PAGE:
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Thread: .318'' groove No.4 Enfield, what bullet to use?

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    Member paddywonka's Avatar
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    .318'' groove No.4 Enfield, what bullet to use?

    Own a early N0.4 Mk1 Fazakerley Enfield Rifleicon that I am getting ready to load for. The bore is a near mint 2 groove. Thought I would start by slugging the barrel before ordering up some bullets. Lubed the bore & a lead .314'' diameter pistol bullet, and ran it down the bore. The bullet measured .304"+(not quite .3045") by .318"+(again not quite .3185"). Measured with a good vernier caliper and a micrometer. To be sure I read the bullet 5 times. And just for good measure, ran a second bullet down the barrel and measured it. The results were the same. I have yet to shoot this rifle, though I have owned it for over 5 years, so do not know how military or commercial ammo would preform from it. The question I have is should I use a bullet like a jacketed 'J' bore 8mm Mauser bullet .318"diameter? What size cast bullet would be best? Thinking a 175 jacketed 'J' bore bullet would be best weight wise, so as to keep the load in the same weight category. Any advice would really be appreciated.

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    Man thatís a big bore on an Enfield even my worn out ones slug better than that. .318 J Mauser bullets would be where I start. Cast would probably take a custom mould of your choice in the .319 to .320 range. Weight in cast is not as big a deal to me because you canít match the velocity. Iíd ask if your confident on your measurement but it sounds like you are.

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    Really Senior Member bob q's Avatar
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    I would be very careful using the Woodleigh .318 bullet . A long groove diameter bullet with your very deep rifling will cause massive pressure spike . Also with a big cast bullet the rifling will cut the bullet deeply and affect accuracy , depending on what you are looking for in accuracy . I would try a Hornady .312 174 round nose bullet at a medium velocity . It should grab your .304 lands and should stay straight due to its long cylinder shape . Speer did make [ a long time ago when Speer KNEW how to make bullets for military rifles ] a .313 215 grain round nose that does work great . They can still be found here and there .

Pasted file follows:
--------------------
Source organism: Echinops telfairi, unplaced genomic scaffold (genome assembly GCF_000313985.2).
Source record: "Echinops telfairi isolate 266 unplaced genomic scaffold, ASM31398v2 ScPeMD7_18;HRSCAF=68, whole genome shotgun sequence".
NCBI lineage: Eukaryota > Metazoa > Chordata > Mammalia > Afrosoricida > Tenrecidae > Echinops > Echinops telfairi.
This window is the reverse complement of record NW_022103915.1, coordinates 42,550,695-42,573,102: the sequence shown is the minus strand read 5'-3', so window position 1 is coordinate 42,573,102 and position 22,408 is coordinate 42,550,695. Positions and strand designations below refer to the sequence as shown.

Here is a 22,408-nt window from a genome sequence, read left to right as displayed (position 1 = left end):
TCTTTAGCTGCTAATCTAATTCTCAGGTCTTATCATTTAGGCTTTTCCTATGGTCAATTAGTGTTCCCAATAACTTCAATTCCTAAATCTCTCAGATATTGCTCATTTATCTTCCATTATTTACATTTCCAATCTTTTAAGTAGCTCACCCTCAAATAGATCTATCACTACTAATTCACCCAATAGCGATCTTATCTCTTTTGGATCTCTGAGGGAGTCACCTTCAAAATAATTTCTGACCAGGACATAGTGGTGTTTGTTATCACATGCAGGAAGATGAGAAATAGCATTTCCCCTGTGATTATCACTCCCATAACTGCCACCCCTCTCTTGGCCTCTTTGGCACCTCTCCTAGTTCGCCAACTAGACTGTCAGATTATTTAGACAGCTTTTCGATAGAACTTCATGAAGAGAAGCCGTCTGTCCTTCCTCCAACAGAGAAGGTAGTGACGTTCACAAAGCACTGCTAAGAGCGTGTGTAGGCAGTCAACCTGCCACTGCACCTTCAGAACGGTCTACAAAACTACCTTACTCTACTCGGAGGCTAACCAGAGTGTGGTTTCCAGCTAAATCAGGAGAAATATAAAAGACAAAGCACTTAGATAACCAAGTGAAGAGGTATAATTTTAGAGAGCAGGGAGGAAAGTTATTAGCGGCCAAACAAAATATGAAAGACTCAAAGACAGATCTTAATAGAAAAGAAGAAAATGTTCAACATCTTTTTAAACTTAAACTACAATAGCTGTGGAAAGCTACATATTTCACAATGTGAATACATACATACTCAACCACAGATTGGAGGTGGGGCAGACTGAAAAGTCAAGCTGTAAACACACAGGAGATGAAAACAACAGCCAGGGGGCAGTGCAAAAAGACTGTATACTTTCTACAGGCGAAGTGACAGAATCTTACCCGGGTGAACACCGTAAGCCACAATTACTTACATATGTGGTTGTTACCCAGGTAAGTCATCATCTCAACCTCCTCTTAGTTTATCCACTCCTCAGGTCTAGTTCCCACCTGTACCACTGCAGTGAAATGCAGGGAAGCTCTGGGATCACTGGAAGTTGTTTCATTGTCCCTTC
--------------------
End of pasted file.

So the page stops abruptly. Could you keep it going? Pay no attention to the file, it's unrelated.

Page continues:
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    Advisory Panel green's Avatar
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    a .318" bullet in a .303" chamber will be a jam fit and can cause high pressure since the case neck cannot release the bullet.

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    A .318" groove diameter isn't really all that uncommon. If the attached engineering drawing (source?) is credible, it's actually within specs. Before venturing into oversize jacketed bullets, it would be worthwhile to try normal .311" to .313" projectiles. You might be pleasantly surprised.

    As for cast, I've tried unsized bullets dropping ~.316" in my 2-groove Savage that goes about .304"x.318". Accuracy isn't great but OK for short-range plinking and practice.

    Last edited by Parashooter; 04-14-2019 at 11:52 AM.

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    Really Senior Member bob q's Avatar
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    A .318 bullet in a .303 chamber would only be a problem if you could not close the bolt cleanly . It may , that would depend on the dia of the chamber neck . The neck having to " expand to release the bullet " is BS . It does not expand when you pull the bullet out with pliers by hand .

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    BS? Now that is a technical acronym I am not familiar with. Please explain in more detail.
    "Close the bolt cleanly". Please explain.
    As to the neck not releasing the bullet and running up pressure it is discussed in "Hatcher's Notebook" and was determined to cause high pressure.

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    Hatcher's jamming a case mouth into a bullet is not the same as the neck having to expand to release a bullet . It was all explained in an earlier post . Maybe someone will link to it for you .

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    Technical Terminology

    Quote Originally Posted by green View Post
    BS? Now that is a technical acronym I am not familiar with. Please explain in more detail.
    Ballistically Suspect ?

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